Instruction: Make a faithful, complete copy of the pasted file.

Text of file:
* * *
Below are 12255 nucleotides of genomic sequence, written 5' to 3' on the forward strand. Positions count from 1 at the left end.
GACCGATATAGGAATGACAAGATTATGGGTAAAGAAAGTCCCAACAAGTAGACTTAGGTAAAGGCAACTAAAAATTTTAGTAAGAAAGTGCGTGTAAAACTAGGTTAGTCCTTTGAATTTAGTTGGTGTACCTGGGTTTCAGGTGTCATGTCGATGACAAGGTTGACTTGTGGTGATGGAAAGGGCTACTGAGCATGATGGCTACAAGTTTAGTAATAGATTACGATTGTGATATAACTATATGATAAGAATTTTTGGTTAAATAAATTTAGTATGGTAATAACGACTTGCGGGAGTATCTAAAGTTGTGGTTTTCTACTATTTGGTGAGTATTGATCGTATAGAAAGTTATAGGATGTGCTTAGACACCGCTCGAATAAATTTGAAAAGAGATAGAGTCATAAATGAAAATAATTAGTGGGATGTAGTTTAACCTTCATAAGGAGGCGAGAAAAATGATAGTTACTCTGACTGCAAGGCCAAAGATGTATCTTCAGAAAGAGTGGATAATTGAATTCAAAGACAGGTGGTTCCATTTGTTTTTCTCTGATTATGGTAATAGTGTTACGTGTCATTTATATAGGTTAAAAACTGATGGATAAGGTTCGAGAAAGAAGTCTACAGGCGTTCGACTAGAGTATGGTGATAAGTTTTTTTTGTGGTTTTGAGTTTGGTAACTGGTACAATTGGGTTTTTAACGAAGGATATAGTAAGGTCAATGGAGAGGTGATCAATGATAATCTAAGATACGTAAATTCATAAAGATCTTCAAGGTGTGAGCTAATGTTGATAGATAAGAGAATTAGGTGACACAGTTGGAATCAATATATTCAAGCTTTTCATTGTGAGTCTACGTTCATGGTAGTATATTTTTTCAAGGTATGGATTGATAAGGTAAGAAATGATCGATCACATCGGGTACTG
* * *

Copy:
Below are 12255 nucleotides of genomic sequence, written 5' to 3' on the forward strand. Positions count from 1 at the left end.
GACCGATATAGGAATGACAAGATTATGGGTAAAGAAAGTCCCAACAAGTAGACTTAGGTAAAGGCAACTAAAAATTTTAGTAAGAAAGTGCGTGTAAAACTAGGTTAGTCCTTTGAATTTAGTTGGTGTACCTGGGTTTCAGGTGTCATGTCGATGACAAGGTTGACTTGTGGTGATGGAAAGGGCTACTGAGCATGATGGCTACAAGTTTAGTAATAGATTACGATTGTGATATAACTATATGATAAGAATTTTTGGTTAAATAAATTTAGTATGGTAATAACGACTTGCGGGAGTATCTAAAGTTGTGGTTTTCTACTATTTGGTGAGTATTGATCGTATAGAAAGTTATAGGATGTGCTTAGACACCGCTCGAATAAATTTGAAAAGAGATAGAGTCATAAATGAAAATAATTAGTGGGATGTAGTTTAACCTTCATAAGGAGGCGAGAAAAATGATAGTTACTCTGACTGCAAGGCCAAAGATGTATCTTCAGAAAGAGTGGATAATTGAATTCAAAGACAGGTGGTTCCATTTGTTTTTCTCTGATTATGGTAATAGTGTTACGTGTCATTTATATAGGTTAAAAACTGATGGATAAGGTTCGAGAAAGAAGTCTACAGGCGTTCGACTAGAGTATGGTGATAAGTTTTTTTTGTGGTTTTGAGTTTGGTAACTGGTACAATTGGGTTTTTAACGAAGGATATAGTAAGGTCAATGGAGAGGTGATCAATGATAATCTAAGATACGTAAATTCATAAAGATCTTCAAGGTGTGAGCTAATGTTGATAGATAAGAGAATTAGGTGACACAGTTGGAATCAATATATTCAAGCTTTTCATTGTGAGTCTACGTTCATGGTAGTATATTTTTTCAAGGTATGGATTGATAAGGTAAGAAATGATCGATCACATCGGGTACTG